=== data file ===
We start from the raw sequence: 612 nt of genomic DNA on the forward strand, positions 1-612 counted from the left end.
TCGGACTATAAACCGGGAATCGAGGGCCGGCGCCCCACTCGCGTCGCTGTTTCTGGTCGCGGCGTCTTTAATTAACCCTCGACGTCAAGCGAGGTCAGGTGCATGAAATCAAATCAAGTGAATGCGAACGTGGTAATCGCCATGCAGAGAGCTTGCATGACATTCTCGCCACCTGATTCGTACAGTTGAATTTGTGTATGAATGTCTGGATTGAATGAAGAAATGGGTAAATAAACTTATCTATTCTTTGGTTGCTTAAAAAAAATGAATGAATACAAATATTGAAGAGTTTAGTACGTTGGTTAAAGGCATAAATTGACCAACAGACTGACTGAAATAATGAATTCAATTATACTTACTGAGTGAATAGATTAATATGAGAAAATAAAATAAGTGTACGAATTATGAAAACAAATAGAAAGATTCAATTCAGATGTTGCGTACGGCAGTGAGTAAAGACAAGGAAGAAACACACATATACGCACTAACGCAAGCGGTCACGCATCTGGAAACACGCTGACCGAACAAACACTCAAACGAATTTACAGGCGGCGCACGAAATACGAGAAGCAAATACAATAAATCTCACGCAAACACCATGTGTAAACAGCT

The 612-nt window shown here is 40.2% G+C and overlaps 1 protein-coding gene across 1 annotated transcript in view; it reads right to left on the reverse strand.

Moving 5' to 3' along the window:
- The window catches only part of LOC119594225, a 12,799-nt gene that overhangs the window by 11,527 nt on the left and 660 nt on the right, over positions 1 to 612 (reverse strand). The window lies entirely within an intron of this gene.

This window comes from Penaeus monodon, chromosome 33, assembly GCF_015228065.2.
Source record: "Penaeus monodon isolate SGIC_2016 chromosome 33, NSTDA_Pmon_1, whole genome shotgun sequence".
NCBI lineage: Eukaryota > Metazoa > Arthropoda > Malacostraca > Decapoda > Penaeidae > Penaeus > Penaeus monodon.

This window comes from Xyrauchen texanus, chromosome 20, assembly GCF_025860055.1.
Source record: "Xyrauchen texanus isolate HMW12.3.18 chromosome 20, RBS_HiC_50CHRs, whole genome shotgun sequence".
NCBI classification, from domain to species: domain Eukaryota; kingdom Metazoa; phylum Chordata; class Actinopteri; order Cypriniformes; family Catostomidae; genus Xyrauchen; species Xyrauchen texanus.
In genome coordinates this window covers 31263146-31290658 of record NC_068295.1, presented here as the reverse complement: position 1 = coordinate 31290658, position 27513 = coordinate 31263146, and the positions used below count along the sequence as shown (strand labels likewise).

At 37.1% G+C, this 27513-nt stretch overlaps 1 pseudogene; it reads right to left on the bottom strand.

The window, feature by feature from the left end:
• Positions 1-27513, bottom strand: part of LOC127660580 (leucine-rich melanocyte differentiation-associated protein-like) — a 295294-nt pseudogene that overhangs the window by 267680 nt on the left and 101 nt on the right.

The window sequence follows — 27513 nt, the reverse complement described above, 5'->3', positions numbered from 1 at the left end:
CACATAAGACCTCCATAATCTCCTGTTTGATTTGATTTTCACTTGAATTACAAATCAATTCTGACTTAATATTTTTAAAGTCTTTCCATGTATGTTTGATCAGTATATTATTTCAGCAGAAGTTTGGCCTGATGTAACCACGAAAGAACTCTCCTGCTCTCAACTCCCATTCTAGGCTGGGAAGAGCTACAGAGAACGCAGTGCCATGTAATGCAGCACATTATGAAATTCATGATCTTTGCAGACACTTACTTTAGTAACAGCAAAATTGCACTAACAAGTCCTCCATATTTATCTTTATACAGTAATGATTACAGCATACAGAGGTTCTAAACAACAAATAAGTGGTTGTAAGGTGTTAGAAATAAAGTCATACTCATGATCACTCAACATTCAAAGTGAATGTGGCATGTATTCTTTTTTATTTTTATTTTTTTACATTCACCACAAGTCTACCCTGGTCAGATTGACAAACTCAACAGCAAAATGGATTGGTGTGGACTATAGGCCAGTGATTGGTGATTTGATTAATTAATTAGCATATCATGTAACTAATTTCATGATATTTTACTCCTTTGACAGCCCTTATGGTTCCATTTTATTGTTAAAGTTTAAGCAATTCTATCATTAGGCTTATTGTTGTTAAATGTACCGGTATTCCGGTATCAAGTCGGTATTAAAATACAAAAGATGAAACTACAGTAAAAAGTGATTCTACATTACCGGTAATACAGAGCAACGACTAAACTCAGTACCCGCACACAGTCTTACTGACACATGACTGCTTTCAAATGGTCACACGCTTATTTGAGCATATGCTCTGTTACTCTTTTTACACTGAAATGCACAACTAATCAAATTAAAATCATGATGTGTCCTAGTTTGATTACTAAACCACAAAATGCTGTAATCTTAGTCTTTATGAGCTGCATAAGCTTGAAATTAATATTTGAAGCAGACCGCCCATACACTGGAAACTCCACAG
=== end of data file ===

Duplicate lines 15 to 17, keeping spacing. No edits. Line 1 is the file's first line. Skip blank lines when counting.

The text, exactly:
• Positions 1-27513, bottom strand: part of LOC127660580 (leucine-rich melanocyte differentiation-associated protein-like) — a 295294-nt pseudogene that overhangs the window by 267680 nt on the left and 101 nt on the right.

The window sequence follows — 27513 nt, the reverse complement described above, 5'->3', positions numbered from 1 at the left end:
CACATAAGACCTCCATAATCTCCTGTTTGATTTGATTTTCACTTGAATTACAAATCAATTCTGACTTAATATTTTTAAAGTCTTTCCATGTATGTTTGATCAGTATATTATTTCAGCAGAAGTTTGGCCTGATGTAACCACGAAAGAACTCTCCTGCTCTCAACTCCCATTCTAGGCTGGGAAGAGCTACAGAGAACGCAGTGCCATGTAATGCAGCACATTATGAAATTCATGATCTTTGCAGACACTTACTTTAGTAACAGCAAAATTGCACTAACAAGTCCTCCATATTTATCTTTATACAGTAATGATTACAGCATACAGAGGTTCTAAACAACAAATAAGTGGTTGTAAGGTGTTAGAAATAAAGTCATACTCATGATCACTCAACATTCAAAGTGAATGTGGCATGTATTCTTTTTTATTTTTATTTTTTTACATTCACCACAAGTCTACCCTGGTCAGATTGACAAACTCAACAGCAAAATGGATTGGTGTGGACTATAGGCCAGTGATTGGTGATTTGATTAATTAATTAGCATATCATGTAACTAATTTCATGATATTTTACTCCTTTGACAGCCCTTATGGTTCCATTTTATTGTTAAAGTTTAAGCAATTCTATCATTAGGCTTATTGTTGTTAAATGTACCGGTATTCCGGTATCAAGTCGGTATTAAAATACAAAAGATGAAACTACAGTAAAAAGTGATTCTACATTACCGGTAATACAGAGCAACGACTAAACTCAGTACCCGCACACAGTCTTACTGACACATGACTGCTTTCAAATGGTCACACGCTTATTTGAGCATATGCTCTGTTACTCTTTTTACACTGAAATGCACAACTAATCAAATTAAAATCATGATGTGTCCTAGTTTGATTACTAAACCACAAAATGCTGTAATCTTAGTCTTTATGAGCTGCATAAGCTTGAAATTAATATTTGAAGCAGACCGCCCATACACTGGAAACTCCACAG